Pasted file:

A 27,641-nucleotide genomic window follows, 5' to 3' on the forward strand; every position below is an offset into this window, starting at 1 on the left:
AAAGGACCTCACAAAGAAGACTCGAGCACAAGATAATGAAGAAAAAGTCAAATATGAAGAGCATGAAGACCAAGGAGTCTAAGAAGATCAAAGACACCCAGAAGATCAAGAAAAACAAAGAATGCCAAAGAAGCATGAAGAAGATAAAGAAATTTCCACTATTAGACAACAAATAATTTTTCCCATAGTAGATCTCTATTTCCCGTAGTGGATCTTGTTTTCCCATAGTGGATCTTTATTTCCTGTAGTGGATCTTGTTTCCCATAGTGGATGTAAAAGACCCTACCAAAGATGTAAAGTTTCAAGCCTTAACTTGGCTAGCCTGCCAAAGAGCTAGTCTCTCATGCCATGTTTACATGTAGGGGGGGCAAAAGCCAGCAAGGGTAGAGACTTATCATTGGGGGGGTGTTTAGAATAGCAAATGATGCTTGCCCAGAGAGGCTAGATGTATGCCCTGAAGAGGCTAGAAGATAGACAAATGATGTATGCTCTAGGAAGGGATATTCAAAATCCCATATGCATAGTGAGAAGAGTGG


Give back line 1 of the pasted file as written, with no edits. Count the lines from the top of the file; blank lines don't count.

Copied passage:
A 27,641-nucleotide genomic window follows, 5' to 3' on the forward strand; every position below is an offset into this window, starting at 1 on the left: